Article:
Posted by Patrick Hart, Partner
On 1 September 2016 Withy King LLP merged with Royds LLP. The trading name for the merged firm is Royds Withy King. All content produced prior to this date will remain in the name of the firms pre-merger.
Changing view regarding pre-nuptial agreements
A new study suggests a growing number of young people would be open to the idea of signing a pre-nuptial agreement.
Research published this month revealed that more than half of under 35’s thought that the arrangements were a “completely normal” consideration before tying the knot.
Around a third of those surveyed said they would be happy to sign such an agreement.
Only 17 per cent found the idea “offensive”.
The response shows a shift in attitude towards pre-nups in the UK; for a long time the idea was far more familiar in countries where the agreements carry legal weight.
Common reasons people gave for considering pre-nups included:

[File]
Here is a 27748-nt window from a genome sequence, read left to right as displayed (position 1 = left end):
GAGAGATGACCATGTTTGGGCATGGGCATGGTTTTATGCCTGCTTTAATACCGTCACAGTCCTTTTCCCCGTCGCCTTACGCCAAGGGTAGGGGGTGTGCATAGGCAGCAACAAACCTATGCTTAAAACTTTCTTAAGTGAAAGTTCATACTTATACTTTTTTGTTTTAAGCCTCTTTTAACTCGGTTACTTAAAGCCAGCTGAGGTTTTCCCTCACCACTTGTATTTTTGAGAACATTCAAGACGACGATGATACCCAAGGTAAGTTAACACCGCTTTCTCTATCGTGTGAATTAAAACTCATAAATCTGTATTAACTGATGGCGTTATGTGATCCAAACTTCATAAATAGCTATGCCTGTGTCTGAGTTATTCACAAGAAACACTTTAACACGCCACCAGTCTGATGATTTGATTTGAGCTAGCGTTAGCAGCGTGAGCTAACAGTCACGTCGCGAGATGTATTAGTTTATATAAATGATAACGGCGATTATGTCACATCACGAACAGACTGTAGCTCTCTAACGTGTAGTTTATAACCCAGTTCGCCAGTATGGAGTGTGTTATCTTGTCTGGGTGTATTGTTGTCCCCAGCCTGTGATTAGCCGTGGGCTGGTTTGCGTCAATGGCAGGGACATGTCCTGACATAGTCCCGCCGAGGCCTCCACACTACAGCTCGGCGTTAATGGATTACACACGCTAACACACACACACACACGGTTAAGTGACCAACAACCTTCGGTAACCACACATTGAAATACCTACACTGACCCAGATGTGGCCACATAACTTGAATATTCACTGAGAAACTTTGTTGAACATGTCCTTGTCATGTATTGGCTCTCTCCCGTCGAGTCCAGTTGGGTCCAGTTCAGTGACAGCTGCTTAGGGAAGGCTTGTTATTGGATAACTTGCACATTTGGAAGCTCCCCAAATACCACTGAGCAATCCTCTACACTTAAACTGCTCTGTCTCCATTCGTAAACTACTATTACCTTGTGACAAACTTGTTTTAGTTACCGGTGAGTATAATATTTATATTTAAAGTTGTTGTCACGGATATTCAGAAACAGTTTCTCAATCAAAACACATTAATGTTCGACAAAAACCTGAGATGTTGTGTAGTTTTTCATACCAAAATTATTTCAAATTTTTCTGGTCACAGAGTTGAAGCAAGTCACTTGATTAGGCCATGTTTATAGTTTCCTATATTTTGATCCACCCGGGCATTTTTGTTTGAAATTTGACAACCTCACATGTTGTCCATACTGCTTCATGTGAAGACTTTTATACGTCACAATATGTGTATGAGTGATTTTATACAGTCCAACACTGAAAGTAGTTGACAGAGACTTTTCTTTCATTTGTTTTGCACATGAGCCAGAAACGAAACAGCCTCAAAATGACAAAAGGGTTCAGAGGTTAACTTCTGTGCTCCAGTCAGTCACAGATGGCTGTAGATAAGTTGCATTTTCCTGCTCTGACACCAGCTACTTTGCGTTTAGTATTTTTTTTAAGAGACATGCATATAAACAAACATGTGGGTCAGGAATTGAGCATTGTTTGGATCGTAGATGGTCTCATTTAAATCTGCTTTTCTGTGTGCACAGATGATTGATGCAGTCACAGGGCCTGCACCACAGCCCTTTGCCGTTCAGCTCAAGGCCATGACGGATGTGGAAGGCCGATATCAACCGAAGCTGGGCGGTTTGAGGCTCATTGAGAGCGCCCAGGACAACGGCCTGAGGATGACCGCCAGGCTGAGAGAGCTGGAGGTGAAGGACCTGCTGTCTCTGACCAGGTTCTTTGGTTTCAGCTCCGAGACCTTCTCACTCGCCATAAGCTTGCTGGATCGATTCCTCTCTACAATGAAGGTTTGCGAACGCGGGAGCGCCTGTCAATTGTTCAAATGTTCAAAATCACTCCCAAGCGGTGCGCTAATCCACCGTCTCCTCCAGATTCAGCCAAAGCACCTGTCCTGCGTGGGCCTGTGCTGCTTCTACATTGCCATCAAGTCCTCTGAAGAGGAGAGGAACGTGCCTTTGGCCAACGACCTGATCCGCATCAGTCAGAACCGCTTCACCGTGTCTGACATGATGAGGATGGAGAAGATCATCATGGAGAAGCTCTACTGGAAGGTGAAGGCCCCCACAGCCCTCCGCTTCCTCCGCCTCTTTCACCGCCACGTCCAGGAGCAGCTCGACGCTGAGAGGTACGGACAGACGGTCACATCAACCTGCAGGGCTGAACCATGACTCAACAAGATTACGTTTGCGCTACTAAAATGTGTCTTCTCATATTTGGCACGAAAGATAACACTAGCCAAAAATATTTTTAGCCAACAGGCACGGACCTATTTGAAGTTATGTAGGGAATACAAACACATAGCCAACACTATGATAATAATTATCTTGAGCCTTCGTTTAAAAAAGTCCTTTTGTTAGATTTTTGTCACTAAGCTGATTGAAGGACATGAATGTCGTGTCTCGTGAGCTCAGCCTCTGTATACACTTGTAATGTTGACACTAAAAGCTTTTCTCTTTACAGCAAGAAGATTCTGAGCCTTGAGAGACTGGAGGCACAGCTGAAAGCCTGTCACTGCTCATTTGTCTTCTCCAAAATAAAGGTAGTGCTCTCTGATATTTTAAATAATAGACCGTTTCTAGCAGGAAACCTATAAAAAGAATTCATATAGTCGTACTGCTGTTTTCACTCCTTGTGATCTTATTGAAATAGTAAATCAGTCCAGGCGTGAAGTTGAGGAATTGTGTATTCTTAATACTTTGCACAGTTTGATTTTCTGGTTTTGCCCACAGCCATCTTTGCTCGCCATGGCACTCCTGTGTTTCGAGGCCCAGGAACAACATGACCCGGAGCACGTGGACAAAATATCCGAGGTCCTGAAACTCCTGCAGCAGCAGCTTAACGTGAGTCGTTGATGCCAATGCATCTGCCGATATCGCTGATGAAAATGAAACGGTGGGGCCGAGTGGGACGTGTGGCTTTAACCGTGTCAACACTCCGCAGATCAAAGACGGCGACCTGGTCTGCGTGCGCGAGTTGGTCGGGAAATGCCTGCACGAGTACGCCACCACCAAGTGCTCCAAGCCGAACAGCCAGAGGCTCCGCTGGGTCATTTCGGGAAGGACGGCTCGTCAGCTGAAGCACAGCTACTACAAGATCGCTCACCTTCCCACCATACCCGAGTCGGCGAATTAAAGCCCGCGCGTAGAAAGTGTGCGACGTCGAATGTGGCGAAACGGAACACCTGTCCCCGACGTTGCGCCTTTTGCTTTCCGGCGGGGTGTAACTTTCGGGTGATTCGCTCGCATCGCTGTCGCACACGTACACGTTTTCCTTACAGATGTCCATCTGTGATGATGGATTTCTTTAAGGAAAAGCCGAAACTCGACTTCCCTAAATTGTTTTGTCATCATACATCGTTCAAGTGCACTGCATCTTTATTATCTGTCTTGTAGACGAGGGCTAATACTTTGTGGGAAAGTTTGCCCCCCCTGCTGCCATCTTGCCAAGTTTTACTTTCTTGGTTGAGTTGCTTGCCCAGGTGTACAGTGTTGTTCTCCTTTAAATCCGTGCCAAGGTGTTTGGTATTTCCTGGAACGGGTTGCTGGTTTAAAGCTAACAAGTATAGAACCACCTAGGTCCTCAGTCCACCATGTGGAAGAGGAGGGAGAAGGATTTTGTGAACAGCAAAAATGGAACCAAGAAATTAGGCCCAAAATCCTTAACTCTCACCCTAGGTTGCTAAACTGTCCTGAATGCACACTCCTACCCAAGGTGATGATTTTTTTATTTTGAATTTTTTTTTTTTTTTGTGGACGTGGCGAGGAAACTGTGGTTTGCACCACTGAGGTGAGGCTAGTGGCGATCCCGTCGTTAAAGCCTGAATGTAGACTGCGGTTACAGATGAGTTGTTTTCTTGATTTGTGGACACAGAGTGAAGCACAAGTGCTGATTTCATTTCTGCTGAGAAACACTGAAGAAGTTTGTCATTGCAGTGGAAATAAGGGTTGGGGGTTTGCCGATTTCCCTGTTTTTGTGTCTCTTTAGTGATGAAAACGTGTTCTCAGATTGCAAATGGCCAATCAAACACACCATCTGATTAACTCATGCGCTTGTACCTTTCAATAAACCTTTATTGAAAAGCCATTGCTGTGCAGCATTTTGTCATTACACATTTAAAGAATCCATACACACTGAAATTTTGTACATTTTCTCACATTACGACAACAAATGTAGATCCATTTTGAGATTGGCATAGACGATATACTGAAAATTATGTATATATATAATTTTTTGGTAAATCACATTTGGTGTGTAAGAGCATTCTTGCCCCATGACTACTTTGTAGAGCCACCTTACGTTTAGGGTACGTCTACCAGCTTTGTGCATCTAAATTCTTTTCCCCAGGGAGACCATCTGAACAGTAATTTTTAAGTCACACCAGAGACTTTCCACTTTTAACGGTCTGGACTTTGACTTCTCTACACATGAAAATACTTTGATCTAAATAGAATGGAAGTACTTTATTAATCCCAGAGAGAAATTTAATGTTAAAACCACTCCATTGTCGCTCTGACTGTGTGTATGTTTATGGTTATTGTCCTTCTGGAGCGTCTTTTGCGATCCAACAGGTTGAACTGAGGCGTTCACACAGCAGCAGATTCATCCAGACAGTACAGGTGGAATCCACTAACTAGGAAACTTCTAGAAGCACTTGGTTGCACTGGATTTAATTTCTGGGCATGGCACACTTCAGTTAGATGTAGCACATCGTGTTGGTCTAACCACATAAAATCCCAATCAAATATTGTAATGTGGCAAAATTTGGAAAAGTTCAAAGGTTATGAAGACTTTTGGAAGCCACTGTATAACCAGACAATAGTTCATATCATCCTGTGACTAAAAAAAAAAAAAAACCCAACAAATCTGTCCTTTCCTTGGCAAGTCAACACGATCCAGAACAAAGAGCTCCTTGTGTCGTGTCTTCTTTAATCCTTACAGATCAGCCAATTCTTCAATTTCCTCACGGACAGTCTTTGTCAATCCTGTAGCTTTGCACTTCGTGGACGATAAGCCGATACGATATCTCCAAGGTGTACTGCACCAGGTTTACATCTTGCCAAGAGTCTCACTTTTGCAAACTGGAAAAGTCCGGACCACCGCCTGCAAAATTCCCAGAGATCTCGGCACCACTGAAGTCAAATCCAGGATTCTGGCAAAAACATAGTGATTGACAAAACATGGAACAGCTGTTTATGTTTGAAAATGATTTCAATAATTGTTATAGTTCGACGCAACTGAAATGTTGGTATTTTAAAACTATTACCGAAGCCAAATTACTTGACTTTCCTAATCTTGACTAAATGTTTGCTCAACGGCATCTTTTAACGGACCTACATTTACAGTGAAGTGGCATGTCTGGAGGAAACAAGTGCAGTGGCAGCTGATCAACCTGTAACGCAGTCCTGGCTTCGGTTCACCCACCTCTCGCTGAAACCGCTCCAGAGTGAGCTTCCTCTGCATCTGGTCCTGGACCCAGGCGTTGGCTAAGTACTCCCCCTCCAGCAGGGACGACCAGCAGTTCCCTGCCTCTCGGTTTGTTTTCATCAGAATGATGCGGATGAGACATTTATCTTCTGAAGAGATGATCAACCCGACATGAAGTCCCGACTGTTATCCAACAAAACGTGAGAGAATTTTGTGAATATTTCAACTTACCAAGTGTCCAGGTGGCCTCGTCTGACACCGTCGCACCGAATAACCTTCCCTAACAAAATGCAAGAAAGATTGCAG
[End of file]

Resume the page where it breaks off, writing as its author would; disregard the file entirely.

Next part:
- A desire to protect their assets or those of their parents
- Concern that their partner was not very good with money
- The fact that they had lost out following the end of a previous relationship and wanted to avoid something similar happening again.
Only one in four of the 3,125 respondents agreed with the statement that pre-nups were the sole preserve of the rich.
But the survey suggests that despite an overall softening of attitudes, there remains a generational divide.
While the under 35’s may be increasingly comfortable with the agreements, the over 55’s remain more conservative in their views. Only 17 per cent of people in this age group would be comfortable entering into such an arrangement, still believing them to be “unromantic.”
The Law Commission signalled earlier this year that the agreements should become legally binding in the UK, although only once the needs of a separating couple and their children had been taken into account.
Family law solicitors who combine expertise with understanding